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Philosophy Prof's Ukulele Rendition of 'Hallelujah' to Crying Daughter an Internet Hit

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By Brendan O'Hallarn

After their first child was born, Old Dominion employees D.E. Wittkower and Lucinda Rush took a ukulele lesson together.

"We thought it would be an easy-to-learn, portable, convenient and inexpensive instrument, good for parents of a young child - something we could use to play songs to him, and eventually with him," said Wittkower, assistant professor of philosophy in ODU's College of Arts and Letters.

"We never did take another lesson, but I learned to play anyhow, and played regularly for my son and, eventually, for my daughter as well."

Those music skills have helped make Wittkower a viral Internet star.

A video he recorded in 2012, where he sings and plays the song "Hallelujah" to his daughter, Ada, who promptly falls asleep, gained initial attention last year after country music singer Martina McBride posted it on her Facebook page, and has gone viral again recently, leading to an Aug. 16 post on the Parents page of the national online news site The Huffington Post.

"If there is one thing parents everywhere understand, it's the multitude of trial-and-error methods one will use to try and soothe a crying baby," the website wrote.

"However, one unique method was captured on video that is sure to bring a smile to just about anyone's face. Watch in the clip above as D.E. Wittkower, a dad and assistant professor at Old Dominion University, uses a ukulele and the legendary song "Hallelujah" when his daughter, Ada, starts to fuss. It was shot in 2012, but as a bonus, you can see him revisit the song almost one year later below."

See the link to the story and the videos HERE.

Wittkower had posted the video on his own YouTube site, accumulating an impressive 250,000 views. He said the attention it has received has been great, but also sobering.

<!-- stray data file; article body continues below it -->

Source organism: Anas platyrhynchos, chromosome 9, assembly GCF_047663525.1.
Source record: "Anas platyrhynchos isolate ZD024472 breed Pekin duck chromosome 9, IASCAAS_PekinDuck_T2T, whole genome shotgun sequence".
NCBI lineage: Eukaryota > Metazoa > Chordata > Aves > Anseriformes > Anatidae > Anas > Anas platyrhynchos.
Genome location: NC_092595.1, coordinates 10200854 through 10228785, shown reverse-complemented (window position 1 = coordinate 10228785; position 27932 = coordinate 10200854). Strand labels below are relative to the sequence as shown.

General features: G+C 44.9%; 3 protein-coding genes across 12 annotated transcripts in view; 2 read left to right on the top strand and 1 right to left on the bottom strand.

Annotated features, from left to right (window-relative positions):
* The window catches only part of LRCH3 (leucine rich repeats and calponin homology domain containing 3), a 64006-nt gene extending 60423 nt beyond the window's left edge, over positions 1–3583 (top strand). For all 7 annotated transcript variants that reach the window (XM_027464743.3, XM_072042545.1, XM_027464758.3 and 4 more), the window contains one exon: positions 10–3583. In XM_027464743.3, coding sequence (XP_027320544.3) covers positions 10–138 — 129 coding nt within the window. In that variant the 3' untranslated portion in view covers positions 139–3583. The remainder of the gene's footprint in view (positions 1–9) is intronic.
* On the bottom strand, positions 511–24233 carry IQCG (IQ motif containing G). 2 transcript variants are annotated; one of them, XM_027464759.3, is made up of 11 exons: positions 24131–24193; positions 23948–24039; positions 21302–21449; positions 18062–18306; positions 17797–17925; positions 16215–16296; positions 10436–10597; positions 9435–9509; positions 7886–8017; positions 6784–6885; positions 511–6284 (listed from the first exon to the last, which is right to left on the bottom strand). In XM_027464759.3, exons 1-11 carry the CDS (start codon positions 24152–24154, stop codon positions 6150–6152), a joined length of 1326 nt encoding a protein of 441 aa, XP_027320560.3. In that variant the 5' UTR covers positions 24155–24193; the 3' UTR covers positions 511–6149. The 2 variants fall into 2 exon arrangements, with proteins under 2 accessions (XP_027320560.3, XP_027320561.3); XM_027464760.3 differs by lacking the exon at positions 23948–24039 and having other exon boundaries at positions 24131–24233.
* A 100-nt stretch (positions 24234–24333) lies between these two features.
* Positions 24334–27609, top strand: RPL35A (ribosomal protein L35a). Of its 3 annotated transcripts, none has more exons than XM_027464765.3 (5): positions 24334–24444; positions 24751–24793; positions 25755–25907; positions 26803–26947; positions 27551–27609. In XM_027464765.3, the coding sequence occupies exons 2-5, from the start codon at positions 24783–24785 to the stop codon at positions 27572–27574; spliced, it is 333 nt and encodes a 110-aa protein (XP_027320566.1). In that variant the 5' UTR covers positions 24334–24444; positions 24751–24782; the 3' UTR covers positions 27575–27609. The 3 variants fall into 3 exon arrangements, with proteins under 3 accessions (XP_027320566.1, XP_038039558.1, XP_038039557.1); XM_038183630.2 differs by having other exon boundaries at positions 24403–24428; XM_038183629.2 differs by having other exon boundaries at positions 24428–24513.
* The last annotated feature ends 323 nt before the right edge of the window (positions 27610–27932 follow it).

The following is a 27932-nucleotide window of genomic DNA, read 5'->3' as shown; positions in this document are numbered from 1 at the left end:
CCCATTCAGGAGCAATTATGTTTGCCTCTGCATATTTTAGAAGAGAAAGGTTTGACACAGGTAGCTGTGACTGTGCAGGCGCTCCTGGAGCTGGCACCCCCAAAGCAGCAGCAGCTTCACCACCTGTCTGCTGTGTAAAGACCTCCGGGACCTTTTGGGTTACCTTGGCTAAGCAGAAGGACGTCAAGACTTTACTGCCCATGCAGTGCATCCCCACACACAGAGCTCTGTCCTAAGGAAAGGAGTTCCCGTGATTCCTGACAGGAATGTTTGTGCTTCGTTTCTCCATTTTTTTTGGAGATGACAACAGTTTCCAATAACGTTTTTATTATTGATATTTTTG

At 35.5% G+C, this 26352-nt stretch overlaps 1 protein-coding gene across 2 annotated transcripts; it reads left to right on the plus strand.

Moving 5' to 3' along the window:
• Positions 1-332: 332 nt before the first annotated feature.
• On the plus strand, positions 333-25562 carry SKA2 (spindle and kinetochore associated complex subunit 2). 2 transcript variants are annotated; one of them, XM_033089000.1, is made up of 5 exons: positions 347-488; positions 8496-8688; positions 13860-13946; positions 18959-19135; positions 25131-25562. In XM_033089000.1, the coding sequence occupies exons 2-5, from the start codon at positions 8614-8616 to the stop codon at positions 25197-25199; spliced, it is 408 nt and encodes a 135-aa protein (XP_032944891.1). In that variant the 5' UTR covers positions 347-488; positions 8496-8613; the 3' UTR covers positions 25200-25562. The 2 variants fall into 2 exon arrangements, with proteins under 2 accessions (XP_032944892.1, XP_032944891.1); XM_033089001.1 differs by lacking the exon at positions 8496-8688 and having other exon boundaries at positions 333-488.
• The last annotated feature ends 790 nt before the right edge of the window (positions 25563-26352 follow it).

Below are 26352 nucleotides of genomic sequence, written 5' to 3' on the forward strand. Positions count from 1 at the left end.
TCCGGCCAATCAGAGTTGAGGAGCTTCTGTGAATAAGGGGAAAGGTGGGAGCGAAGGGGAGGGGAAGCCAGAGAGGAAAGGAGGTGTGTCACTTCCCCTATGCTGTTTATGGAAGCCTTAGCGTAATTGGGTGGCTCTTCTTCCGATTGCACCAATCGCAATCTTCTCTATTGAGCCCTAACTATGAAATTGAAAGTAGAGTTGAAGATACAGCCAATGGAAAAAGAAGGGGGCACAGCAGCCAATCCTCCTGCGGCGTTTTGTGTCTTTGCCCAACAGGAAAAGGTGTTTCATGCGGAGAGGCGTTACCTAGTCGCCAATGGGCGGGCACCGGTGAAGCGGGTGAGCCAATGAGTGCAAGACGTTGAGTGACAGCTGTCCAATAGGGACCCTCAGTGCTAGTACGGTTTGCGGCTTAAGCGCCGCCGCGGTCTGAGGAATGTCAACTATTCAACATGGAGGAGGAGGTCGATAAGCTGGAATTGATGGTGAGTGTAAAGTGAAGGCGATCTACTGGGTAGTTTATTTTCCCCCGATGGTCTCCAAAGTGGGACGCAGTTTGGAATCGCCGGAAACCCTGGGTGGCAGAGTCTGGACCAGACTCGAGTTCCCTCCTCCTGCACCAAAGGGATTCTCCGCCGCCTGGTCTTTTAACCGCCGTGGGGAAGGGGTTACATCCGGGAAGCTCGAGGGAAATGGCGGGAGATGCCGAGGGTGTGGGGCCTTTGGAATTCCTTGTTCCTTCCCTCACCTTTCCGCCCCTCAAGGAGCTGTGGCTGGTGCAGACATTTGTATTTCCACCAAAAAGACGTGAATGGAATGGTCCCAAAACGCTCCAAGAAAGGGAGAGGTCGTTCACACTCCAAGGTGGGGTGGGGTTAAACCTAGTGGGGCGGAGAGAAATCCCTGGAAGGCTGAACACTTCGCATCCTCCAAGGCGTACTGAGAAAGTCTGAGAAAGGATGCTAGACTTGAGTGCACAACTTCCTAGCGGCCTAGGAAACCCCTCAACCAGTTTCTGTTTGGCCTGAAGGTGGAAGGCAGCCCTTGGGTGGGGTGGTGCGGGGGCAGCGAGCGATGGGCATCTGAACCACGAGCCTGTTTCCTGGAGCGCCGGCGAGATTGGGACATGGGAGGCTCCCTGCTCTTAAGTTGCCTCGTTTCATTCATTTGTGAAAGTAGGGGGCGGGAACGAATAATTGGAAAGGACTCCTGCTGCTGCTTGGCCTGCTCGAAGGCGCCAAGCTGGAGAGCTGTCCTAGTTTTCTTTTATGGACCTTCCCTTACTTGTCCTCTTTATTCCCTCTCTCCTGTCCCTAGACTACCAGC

"It's been nice, of course, to receive such a positive response to this video, but it's also sad that this act, which is so normal and expected of female parents, seems to be viewed as so exceptional from a male one," Wittkower said.

"There are, of course other reasons why the video has been popular - no matter who's singing, it's funny and charming to watch her struggle a bit and then pass right out - but I doubt that the video would receive the attention it has were it my wife (an education reference librarian at ODU) rather than myself putting her to sleep."

Wittkower said it represents a harmful double standard - celebrating the modest achievements of dads with their children, while largely ignoring the daily hard work by moms.

"This is yet another reason why we still need feminism," he said.

Wittkower is a philosopher of technology and culture. The author of "The Philosopher's Book of Questions and Answers," published by Adams Media, he joined the ODU faculty in 2011. Wittkower is also the editor of five books with Open Court Publishing: "Ender's Game and Philosophy" (forthcoming, with co-editor Lucinda Rush), "Philip K. Dick and Philosophy," "Facebook and Philosophy," "Mr. Monk and Philosophy" and "IPod and Philosophy."